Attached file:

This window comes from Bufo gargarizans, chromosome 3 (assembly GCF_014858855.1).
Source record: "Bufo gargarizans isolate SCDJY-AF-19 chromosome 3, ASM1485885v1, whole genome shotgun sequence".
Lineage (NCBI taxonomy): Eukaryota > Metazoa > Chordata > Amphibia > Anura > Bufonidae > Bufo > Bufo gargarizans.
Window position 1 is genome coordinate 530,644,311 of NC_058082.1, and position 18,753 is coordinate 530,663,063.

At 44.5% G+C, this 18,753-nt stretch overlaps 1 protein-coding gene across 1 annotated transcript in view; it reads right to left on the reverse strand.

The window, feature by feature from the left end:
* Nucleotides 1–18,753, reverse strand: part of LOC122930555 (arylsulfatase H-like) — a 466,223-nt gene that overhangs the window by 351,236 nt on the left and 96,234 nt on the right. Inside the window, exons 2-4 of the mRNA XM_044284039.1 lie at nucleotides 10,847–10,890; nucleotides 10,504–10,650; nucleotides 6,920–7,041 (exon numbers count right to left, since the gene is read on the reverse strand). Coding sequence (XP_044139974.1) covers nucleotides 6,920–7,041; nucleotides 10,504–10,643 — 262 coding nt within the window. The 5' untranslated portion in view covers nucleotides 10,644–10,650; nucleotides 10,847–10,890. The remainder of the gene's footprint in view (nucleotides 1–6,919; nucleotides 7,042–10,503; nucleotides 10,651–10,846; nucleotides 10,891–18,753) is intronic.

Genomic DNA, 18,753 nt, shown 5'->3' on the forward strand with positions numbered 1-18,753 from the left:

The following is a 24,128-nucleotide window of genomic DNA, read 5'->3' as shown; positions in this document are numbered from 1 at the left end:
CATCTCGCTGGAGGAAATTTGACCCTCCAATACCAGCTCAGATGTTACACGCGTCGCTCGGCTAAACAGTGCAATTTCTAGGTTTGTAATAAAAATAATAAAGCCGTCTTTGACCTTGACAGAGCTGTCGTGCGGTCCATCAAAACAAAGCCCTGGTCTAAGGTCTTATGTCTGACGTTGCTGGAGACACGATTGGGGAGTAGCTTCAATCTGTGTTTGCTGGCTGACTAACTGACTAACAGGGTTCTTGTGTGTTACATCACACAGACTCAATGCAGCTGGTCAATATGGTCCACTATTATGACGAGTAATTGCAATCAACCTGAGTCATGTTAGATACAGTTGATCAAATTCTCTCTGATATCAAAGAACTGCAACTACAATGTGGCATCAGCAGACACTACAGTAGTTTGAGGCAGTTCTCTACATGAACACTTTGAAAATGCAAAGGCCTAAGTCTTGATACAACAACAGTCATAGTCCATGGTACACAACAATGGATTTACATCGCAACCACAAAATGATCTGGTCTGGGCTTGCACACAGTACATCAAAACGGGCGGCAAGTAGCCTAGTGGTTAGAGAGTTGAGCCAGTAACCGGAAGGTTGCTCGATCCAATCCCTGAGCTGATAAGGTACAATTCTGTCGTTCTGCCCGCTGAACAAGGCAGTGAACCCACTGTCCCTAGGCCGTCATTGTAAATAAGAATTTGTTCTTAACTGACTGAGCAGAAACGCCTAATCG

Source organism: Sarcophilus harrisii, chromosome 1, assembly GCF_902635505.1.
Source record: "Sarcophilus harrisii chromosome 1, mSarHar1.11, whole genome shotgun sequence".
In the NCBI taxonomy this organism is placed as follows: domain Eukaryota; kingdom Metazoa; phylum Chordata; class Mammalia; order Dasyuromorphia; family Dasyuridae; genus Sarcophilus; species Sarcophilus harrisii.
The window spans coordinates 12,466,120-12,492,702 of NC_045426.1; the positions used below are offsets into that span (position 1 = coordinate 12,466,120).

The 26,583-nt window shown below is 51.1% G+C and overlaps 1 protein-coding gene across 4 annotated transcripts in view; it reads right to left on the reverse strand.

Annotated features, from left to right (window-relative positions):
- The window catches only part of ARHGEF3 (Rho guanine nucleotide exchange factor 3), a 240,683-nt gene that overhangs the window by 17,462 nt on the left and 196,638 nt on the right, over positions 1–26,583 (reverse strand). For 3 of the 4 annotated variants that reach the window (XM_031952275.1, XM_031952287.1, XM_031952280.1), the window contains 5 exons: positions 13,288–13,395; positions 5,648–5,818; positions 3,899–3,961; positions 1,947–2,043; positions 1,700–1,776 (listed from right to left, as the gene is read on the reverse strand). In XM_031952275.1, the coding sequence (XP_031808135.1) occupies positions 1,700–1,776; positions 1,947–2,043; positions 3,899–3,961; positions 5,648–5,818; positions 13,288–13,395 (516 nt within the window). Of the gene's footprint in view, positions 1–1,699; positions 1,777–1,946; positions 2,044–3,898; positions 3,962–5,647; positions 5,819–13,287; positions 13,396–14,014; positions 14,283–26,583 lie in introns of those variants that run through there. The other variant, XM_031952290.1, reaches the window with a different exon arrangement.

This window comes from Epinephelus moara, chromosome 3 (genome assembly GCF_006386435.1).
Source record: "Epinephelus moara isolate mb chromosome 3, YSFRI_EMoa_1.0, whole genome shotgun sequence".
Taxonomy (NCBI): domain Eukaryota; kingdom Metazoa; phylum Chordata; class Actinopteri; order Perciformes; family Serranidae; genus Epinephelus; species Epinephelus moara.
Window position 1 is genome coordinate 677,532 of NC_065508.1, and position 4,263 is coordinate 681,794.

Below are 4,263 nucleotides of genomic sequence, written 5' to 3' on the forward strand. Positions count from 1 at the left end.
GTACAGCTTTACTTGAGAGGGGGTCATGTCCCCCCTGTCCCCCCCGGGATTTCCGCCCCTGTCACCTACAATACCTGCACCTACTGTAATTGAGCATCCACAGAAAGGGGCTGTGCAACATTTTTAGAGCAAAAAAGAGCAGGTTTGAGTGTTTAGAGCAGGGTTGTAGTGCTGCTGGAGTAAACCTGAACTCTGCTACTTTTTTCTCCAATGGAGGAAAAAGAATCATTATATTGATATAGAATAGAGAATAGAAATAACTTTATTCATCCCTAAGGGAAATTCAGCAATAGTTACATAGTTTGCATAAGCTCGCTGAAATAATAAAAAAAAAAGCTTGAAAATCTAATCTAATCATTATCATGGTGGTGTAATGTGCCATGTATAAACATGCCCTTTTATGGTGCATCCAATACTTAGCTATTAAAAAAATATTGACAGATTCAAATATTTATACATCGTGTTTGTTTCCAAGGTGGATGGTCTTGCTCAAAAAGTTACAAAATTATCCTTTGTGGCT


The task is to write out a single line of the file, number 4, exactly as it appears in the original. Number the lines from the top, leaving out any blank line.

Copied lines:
Window position 1 is genome coordinate 530,644,311 of NC_058082.1, and position 18,753 is coordinate 530,663,063.